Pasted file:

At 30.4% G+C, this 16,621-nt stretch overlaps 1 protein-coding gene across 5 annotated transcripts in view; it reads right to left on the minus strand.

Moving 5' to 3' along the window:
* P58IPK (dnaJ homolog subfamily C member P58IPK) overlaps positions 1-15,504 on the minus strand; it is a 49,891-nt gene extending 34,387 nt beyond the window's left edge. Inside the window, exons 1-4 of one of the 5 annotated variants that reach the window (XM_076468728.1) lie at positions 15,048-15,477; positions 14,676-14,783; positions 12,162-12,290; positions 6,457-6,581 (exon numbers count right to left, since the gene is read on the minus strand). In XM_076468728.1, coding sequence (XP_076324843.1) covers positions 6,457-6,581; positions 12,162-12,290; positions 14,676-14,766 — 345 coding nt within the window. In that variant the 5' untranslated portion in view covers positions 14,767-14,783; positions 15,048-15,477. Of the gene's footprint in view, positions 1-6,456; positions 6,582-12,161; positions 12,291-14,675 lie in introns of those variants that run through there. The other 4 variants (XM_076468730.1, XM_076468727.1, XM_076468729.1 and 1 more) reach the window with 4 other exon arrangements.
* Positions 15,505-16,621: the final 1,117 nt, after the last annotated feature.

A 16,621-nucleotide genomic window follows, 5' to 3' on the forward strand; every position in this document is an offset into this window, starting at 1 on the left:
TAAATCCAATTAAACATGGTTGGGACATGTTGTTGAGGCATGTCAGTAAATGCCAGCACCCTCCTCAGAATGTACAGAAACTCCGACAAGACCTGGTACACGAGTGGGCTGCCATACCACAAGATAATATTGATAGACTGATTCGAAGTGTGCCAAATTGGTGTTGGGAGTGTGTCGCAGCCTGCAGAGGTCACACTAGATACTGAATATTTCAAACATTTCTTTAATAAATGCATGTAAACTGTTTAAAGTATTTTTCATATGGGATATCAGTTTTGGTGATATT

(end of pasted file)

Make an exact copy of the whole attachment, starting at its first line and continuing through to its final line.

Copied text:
At 30.4% G+C, this 16,621-nt stretch overlaps 1 protein-coding gene across 5 annotated transcripts in view; it reads right to left on the minus strand.

Moving 5' to 3' along the window:
* P58IPK (dnaJ homolog subfamily C member P58IPK) overlaps positions 1-15,504 on the minus strand; it is a 49,891-nt gene extending 34,387 nt beyond the window's left edge. Inside the window, exons 1-4 of one of the 5 annotated variants that reach the window (XM_076468728.1) lie at positions 15,048-15,477; positions 14,676-14,783; positions 12,162-12,290; positions 6,457-6,581 (exon numbers count right to left, since the gene is read on the minus strand). In XM_076468728.1, coding sequence (XP_076324843.1) covers positions 6,457-6,581; positions 12,162-12,290; positions 14,676-14,766 — 345 coding nt within the window. In that variant the 5' untranslated portion in view covers positions 14,767-14,783; positions 15,048-15,477. Of the gene's footprint in view, positions 1-6,456; positions 6,582-12,161; positions 12,291-14,675 lie in introns of those variants that run through there. The other 4 variants (XM_076468730.1, XM_076468727.1, XM_076468729.1 and 1 more) reach the window with 4 other exon arrangements.
* Positions 15,505-16,621: the final 1,117 nt, after the last annotated feature.

A 16,621-nucleotide genomic window follows, 5' to 3' on the forward strand; every position in this document is an offset into this window, starting at 1 on the left:
TAAATCCAATTAAACATGGTTGGGACATGTTGTTGAGGCATGTCAGTAAATGCCAGCACCCTCCTCAGAATGTACAGAAACTCCGACAAGACCTGGTACACGAGTGGGCTGCCATACCACAAGATAATATTGATAGACTGATTCGAAGTGTGCCAAATTGGTGTTGGGAGTGTGTCGCAGCCTGCAGAGGTCACACTAGATACTGAATATTTCAAACATTTCTTTAATAAATGCATGTAAACTGTTTAAAGTATTTTTCATATGGGATATCAGTTTTGGTGATATT